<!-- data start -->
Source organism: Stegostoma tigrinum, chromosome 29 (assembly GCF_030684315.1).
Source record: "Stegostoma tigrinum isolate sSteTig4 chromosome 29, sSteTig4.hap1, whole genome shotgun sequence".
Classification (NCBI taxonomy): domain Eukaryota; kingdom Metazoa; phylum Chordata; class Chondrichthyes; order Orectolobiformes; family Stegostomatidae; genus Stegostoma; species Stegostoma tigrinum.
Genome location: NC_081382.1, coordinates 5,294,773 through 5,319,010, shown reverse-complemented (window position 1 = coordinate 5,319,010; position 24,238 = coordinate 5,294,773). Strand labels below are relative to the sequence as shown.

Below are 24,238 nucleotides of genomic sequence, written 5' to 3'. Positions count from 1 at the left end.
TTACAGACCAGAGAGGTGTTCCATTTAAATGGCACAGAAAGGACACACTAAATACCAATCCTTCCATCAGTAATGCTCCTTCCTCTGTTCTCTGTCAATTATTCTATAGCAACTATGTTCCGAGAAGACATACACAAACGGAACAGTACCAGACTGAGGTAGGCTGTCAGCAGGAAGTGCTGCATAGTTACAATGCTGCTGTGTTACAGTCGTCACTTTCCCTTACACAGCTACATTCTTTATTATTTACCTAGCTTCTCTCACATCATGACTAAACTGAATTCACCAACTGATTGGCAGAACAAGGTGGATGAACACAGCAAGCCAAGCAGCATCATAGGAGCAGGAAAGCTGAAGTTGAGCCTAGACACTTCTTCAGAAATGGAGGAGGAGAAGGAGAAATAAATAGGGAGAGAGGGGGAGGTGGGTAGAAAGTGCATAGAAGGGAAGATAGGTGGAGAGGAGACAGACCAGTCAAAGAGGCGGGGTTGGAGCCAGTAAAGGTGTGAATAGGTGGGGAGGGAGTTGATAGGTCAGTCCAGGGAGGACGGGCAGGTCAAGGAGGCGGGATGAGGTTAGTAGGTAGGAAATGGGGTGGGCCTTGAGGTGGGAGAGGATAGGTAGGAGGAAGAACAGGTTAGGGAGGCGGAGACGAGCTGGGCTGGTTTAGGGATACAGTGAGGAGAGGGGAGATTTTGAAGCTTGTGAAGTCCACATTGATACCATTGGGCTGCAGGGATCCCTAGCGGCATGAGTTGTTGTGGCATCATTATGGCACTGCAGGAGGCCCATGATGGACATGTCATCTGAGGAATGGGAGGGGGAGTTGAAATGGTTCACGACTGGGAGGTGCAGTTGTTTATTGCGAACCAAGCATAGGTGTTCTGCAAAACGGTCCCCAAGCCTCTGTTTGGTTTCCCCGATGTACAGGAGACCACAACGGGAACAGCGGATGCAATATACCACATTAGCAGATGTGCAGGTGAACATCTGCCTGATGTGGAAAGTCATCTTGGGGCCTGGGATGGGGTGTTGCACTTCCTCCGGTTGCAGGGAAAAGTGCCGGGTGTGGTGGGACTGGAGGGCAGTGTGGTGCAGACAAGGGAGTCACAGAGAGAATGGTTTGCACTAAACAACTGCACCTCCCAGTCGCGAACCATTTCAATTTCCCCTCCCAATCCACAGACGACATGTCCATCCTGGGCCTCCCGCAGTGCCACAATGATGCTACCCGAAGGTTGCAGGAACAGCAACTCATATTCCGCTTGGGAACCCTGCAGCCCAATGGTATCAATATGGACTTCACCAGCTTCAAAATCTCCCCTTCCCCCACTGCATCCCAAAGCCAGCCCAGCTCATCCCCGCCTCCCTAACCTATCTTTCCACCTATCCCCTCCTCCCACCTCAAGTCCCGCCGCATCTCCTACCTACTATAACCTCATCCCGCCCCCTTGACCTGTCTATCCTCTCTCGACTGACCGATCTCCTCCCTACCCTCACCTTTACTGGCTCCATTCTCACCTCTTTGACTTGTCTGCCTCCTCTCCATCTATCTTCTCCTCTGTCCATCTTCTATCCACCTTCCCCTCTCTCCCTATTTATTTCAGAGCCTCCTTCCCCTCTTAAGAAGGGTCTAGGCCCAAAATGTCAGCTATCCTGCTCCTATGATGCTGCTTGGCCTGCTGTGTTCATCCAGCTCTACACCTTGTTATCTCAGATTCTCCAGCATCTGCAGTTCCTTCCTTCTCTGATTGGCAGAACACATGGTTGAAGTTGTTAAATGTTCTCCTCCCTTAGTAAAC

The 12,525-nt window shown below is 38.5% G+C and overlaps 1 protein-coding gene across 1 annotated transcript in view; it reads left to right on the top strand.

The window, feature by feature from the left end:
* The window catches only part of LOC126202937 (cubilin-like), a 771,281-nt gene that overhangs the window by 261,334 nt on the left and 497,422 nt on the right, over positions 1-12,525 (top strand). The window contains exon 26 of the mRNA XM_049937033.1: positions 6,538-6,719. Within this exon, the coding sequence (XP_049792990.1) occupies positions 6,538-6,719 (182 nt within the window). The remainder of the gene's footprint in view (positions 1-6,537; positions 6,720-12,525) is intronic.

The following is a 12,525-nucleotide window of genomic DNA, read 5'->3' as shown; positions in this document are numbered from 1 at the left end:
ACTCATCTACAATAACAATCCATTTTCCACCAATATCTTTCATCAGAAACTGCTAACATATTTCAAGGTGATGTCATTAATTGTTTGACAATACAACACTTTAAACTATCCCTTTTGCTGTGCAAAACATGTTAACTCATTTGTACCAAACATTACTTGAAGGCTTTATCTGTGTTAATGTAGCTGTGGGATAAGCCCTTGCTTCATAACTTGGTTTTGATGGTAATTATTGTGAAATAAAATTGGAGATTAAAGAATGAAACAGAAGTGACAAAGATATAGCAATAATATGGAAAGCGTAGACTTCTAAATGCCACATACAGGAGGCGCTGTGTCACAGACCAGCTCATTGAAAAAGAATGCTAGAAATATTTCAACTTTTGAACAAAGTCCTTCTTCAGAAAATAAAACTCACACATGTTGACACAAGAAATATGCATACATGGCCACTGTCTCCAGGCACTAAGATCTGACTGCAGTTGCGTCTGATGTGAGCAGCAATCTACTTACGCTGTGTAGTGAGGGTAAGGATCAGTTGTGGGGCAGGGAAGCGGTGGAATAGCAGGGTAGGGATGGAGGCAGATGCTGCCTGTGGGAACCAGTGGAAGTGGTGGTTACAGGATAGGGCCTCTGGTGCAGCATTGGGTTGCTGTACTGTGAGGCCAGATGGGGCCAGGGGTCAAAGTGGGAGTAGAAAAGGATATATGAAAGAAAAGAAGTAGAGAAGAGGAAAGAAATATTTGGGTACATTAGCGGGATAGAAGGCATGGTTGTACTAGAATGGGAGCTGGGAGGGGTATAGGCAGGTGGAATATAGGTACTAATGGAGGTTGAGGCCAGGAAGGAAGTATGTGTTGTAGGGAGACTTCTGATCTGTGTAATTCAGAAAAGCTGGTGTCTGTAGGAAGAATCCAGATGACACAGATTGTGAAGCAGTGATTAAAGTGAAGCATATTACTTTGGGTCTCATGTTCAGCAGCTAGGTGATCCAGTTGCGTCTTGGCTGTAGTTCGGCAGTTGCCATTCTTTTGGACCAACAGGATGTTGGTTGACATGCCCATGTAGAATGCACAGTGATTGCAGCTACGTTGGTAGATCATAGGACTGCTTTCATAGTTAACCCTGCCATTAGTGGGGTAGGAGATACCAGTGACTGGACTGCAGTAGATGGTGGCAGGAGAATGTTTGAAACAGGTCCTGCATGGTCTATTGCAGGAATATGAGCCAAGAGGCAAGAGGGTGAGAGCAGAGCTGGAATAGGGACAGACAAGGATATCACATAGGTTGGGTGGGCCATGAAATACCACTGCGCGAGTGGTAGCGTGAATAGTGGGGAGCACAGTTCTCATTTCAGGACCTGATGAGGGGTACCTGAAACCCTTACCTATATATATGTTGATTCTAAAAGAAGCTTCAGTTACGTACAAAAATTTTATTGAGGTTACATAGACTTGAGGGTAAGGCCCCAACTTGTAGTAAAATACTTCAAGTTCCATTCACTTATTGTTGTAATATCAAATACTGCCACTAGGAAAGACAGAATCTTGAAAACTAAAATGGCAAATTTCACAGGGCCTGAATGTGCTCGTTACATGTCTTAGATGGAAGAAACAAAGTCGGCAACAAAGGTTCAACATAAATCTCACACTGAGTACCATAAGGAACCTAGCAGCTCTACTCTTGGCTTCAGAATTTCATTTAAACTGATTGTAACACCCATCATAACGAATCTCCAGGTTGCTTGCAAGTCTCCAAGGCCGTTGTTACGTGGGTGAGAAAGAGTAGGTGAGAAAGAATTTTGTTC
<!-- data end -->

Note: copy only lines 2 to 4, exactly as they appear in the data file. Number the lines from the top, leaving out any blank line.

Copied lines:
Source record: "Stegostoma tigrinum isolate sSteTig4 chromosome 29, sSteTig4.hap1, whole genome shotgun sequence".
Classification (NCBI taxonomy): domain Eukaryota; kingdom Metazoa; phylum Chordata; class Chondrichthyes; order Orectolobiformes; family Stegostomatidae; genus Stegostoma; species Stegostoma tigrinum.
Genome location: NC_081382.1, coordinates 5,294,773 through 5,319,010, shown reverse-complemented (window position 1 = coordinate 5,319,010; position 24,238 = coordinate 5,294,773). Strand labels below are relative to the sequence as shown.